Rotator Cuff Injury Rehabilitation Exercises

Rotator Cuff Lift

    Strengthening the rotator cuff will solidify the shoulder joint and reduce the change of sprain, soreness and dislocation. When you should start rotator cuff exercise after incurring a shoulder injury will depend on the severity of the damage. Use pain and discomfort as a barometer of you injury while you do exercises for rehab: you should never exercise through pain.

    To begin exercising the rotator cuff, find an elevated surface that you can lie down on like a weight bench. Lie down on one side, and prop up the elbow of the arm near the floor on the bench. Use the hand of the arm closest to the floor to support the other arm at the bicep, allowing that arm to droop toward the floor under the weight of gravity. Now rotate the drooping arm outward, until the forearm is parallel with the floor. The motion involved in this exercise is small, and may seem like it is not doing much at first, but continue doing repetitions until you feel fatigue in the rotator cuff muscles. You can increase the difficulty of the exercise by holding a dumbbell in your hand.

Shoulder Cross

    Strengthening the rotator cuff is very important for rehabilitating any shoulder injury, but strengthening the larger supporting muscles of the shoulder can also help stabilize the joint and protect the rotator cuff. To perform the shoulder cross, begin by taking dumbbells of equal weight in both hands. Stand with the weight resting at your side, and then raise your arms out to your sides, until they are parallel with the floor. Keep your arms straight throughout the lift so that at the top of every repetition your body and arms form a cross shape. Your goal should be to do many repetitions with a low amount of weight until fatigued--using too much weight too soon can exacerbate injuries and slow rehab time.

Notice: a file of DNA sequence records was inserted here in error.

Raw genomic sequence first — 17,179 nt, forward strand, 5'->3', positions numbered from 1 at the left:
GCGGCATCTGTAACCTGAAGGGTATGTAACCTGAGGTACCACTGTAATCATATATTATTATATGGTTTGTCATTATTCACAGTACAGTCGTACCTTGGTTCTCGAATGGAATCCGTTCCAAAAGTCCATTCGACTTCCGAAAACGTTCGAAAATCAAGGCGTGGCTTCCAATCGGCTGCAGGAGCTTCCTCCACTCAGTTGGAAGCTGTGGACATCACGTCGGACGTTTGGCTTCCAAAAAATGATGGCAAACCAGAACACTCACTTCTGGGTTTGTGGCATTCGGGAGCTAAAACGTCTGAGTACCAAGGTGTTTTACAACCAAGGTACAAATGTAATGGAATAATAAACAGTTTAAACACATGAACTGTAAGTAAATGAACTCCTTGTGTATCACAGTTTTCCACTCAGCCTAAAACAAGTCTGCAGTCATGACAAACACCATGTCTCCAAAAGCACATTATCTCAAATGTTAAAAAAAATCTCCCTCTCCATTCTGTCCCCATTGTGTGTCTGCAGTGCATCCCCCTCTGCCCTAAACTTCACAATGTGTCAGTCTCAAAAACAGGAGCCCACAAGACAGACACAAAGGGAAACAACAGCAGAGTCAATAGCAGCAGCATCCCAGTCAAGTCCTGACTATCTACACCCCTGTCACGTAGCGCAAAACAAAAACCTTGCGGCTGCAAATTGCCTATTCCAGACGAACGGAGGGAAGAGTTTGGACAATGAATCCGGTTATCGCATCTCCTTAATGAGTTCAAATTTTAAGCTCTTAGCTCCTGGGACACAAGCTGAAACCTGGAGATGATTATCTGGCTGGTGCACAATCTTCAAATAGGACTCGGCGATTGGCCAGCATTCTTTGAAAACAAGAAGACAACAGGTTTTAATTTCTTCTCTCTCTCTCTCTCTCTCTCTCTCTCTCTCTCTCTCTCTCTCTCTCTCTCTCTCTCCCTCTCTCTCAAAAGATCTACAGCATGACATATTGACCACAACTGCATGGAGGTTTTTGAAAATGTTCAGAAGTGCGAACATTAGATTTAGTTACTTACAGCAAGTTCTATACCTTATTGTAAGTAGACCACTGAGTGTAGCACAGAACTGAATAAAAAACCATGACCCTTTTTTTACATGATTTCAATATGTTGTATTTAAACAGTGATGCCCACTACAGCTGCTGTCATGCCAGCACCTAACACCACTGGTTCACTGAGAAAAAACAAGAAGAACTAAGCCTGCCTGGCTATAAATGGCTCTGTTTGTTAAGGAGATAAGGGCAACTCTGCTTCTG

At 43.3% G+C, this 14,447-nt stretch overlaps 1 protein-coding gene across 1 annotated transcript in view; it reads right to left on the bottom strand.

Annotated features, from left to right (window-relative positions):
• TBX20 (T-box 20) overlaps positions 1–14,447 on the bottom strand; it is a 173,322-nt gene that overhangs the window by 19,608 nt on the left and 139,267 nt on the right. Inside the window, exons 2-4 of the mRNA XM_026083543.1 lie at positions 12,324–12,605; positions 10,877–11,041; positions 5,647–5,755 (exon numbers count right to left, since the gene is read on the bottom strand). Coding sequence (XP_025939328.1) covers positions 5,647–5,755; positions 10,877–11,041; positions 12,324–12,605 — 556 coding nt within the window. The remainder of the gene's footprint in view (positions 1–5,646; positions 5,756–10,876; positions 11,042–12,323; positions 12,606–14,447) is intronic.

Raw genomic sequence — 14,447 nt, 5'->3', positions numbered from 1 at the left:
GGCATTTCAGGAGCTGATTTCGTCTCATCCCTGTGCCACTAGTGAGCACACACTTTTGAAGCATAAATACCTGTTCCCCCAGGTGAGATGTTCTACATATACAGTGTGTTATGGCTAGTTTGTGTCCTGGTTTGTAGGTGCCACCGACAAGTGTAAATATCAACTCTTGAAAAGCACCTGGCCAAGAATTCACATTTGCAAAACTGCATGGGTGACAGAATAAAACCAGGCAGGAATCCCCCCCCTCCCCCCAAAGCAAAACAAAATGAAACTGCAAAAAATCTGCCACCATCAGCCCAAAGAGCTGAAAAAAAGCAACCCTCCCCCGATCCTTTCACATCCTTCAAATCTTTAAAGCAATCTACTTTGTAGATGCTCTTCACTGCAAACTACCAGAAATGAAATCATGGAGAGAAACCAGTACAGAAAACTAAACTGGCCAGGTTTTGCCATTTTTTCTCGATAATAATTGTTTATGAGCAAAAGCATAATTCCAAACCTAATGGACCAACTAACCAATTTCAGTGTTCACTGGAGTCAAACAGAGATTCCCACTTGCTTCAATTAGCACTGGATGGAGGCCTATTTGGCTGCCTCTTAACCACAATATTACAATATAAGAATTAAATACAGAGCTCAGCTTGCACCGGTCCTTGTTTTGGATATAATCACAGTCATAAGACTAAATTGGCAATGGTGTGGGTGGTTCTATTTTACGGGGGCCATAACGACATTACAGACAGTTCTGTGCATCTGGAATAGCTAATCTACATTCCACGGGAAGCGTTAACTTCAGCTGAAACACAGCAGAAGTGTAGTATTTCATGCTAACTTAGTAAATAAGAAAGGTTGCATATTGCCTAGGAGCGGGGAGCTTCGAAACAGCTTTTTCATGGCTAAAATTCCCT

Skiing Lift

    To do the skiing shoulder exercise, start in the same position as the shoulder cross: stand with a dumbbell in each hand. Net raise one of your arms straight out in front of you, as if you are reaching forward to plant a cross country ski pole in the ground. At the same time move the opposite arm straight back, as if you had just pushed off the ground with a ski pole. Once both arms are extended--one forward and one back--slowly bring both arms back down and reverse the position. Continue in this manner until the shoulder muscles fatigue. Keeping the weight under control and avoiding swinging is imperative since proper form and control will build muscle and stability more quickly.

About the Author

Gregory Hamel has been a writer since September 2008 and has also authored three novels. He has a Bachelor of Arts in economics from St. Olaf College. Hamel maintains a blog focused on massive open online courses and computer programming.